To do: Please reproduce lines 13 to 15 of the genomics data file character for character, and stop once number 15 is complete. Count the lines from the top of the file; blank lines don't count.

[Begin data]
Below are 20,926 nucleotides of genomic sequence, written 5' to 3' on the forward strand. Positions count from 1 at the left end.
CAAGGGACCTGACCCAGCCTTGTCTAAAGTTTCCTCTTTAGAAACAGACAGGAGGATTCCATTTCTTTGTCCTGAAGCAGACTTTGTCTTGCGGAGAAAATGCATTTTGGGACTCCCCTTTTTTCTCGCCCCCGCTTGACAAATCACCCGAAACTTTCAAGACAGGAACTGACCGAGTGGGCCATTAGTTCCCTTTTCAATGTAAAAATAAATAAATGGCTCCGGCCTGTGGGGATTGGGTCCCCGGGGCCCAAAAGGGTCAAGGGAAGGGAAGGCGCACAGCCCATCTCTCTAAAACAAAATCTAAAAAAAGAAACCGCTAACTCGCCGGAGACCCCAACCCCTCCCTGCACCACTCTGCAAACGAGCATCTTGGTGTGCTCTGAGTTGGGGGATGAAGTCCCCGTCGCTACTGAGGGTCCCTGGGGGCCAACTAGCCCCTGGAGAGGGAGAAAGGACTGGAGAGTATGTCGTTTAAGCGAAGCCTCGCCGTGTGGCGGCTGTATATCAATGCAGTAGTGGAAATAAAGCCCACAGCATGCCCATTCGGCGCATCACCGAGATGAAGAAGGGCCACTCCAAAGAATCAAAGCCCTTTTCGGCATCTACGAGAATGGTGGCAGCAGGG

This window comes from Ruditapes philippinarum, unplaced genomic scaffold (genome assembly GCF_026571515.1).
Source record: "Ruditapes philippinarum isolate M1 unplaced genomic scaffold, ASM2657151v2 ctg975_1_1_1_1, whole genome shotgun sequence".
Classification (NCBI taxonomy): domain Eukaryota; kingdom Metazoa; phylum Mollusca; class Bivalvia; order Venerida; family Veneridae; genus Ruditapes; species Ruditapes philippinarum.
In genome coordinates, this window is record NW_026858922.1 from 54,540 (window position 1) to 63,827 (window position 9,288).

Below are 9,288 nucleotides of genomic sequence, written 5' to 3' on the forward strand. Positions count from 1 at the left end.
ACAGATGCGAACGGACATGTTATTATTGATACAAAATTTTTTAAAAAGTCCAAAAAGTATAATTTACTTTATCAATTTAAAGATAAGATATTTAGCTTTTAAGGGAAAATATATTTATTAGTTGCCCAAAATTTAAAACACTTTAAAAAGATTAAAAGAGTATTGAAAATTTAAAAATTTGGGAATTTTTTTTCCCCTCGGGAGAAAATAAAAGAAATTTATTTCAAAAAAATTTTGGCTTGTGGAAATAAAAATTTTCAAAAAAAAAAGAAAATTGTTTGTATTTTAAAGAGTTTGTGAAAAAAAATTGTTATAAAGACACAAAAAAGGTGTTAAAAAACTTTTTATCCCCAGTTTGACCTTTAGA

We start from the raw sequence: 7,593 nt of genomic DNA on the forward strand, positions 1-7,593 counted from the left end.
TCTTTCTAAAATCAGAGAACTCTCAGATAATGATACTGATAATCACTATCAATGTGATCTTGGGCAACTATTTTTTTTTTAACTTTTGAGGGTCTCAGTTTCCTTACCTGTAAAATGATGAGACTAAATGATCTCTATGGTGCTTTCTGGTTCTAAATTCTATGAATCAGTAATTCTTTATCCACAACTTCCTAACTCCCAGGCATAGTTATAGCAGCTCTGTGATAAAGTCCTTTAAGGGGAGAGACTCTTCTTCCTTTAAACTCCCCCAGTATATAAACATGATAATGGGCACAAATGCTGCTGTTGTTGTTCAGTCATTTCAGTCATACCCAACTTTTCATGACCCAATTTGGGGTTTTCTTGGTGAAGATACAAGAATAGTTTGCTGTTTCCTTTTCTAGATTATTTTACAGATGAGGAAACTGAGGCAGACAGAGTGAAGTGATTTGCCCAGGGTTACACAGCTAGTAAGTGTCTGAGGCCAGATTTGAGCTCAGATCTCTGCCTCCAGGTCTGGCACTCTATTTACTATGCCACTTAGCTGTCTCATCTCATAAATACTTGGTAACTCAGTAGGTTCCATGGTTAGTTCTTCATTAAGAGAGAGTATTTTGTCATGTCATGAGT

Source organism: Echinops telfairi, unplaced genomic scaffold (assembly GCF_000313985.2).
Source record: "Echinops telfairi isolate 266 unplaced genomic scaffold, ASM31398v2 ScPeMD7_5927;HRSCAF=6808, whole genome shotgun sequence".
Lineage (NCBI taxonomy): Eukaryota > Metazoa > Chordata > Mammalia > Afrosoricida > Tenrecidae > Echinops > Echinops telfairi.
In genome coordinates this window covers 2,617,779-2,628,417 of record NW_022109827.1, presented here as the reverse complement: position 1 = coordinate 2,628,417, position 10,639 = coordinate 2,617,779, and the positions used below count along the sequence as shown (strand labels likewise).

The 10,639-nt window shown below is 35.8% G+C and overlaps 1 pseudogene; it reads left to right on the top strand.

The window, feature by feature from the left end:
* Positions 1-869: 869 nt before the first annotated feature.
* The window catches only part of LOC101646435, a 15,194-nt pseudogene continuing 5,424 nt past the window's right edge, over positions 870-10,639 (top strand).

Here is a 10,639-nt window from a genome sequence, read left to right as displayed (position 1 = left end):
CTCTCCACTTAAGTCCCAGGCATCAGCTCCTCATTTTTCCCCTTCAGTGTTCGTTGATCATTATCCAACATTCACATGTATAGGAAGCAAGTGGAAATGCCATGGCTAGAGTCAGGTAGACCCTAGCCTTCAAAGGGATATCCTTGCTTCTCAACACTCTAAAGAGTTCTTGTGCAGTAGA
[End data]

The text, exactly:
Lineage (NCBI taxonomy): Eukaryota > Metazoa > Chordata > Mammalia > Afrosoricida > Tenrecidae > Echinops > Echinops telfairi.
In genome coordinates this window covers 2,617,779-2,628,417 of record NW_022109827.1, presented here as the reverse complement: position 1 = coordinate 2,628,417, position 10,639 = coordinate 2,617,779, and the positions used below count along the sequence as shown (strand labels likewise).

The 10,639-nt window shown below is 35.8% G+C and overlaps 1 pseudogene; it reads left to right on the top strand.